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The Storm That Changed Everything



Hurricane Katrina exposed a lot of ugly truths about our city and state, but the storm also brought a lot of things into focus. For all the damage, for all the heartbreak, for all the pain and death and loss that Katrina inflicted, she also left in her wake a profound sense of urgency among south Louisiana voters.

  And that changed everything on the local political landscape. Consider the following:

  • The storm ended the career of Gov. Kathleen Blanco and catapulted current Gov. Bobby Jindal into office. Before Katrina, Blanco was well positioned for a second term.

  • It exposed Ray Nagin's incompetence and narcissism and forced him to become the "Chocolate City" mayor to get re-elected; but, ultimately, Nagin's monumental ego, pathological insecurity and political fecklessness prevented him from succeeding as a mayor.

  • It laid bare the inability of the former Orleans Parish School Board to manage a broken system and spurred lawmakers and Gov. Blanco to take over more than 100 failing local schools. As a result, New Orleans for the past five years has been on the cutting edge of American educational reform, with more charter schools — and some of the most improved public schools — than any school district in the country.

  • It inspired a citywide coalition of citizens to demand radical changes in the state's balkanized system of levee boards. A push to combine all levee boards failed to achieve that goal, but several did merge in southeast Louisiana.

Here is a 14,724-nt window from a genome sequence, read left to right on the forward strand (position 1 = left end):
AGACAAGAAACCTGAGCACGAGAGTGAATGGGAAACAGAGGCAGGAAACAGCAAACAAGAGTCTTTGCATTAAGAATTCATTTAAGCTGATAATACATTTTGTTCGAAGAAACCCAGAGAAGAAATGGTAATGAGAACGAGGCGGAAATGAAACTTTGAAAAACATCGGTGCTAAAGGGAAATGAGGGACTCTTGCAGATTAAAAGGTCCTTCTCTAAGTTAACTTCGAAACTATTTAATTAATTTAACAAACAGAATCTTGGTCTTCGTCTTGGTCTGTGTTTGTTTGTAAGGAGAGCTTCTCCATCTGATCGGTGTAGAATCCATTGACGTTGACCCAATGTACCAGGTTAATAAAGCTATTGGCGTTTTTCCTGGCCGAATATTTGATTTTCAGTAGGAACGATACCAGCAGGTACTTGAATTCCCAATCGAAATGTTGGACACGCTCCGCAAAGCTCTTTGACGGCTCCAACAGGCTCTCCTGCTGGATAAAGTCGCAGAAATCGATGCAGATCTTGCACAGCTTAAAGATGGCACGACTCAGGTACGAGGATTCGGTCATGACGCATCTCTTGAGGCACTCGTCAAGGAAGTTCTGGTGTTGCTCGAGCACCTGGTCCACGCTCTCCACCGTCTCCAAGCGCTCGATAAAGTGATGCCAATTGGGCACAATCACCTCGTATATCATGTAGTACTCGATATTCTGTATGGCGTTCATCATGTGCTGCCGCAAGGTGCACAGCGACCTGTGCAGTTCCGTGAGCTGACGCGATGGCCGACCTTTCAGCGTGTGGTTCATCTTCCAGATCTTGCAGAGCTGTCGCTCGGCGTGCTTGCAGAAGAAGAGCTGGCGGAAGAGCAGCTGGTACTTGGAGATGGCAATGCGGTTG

• The single levee board movement spawned successful drives to merge the seven New Orleans assessors' offices into one and to combine the city's bifurcated judicial systems. As a result, New Orleans now has one sheriff and soon will have one clerk of court and one set of district court judges.

  • With a lot of help from the U.S. Justice Department, voters threw out corrupt Congressman Bill Jefferson in 2008. Jefferson's venal abuse of his office was such a turnoff that voters replaced him with an obscure, soft-spoken, Vietnamese-American Republican named Joseph Cao. Today, two years after his upset win over Jefferson, Cao is fighting to retain his seat in the overwhelmingly Democratic 2nd Congressional District. No one is writing him off.

  • A group of business and civic leaders convinced utterly incompetent District Attorney Eddie Jordan to resign in October 2007. Jordan's elected successor, former Judge Leon Cannizzaro, is now rebuilding the office.

  • New Orleans voters, long accustomed to casting ballots along racial lines, have "crossed over" in record numbers since Katrina. Consequently, a city that is nearly two-thirds African-American has a white mayor, a white DA, a Vietnamese-American congressman, a majority-white school board and a majority-white City Council. It would be a mistake to dismiss this as a "white takeover," however. White voters helped elect Erroll Williams, a black incumbent assessor, as New Orleans' sole assessor, along with several black candidates for citywide judgeships.

  I believe the seismic shift in local voting patterns reflects a generational shift. Young black voters in particular seem to reject the race-baiting tactics of the old-line black political establishment. In coming elections, look for a new generation of young professionals — black and white — to assert itself politically.

  The institutional reforms of the last five years would never have happened but for Katrina. The storm was a terrible tragedy, but it inspired New Orleans voters to squeeze 40 years' worth of reforms into less than five.

  And they're not done yet.

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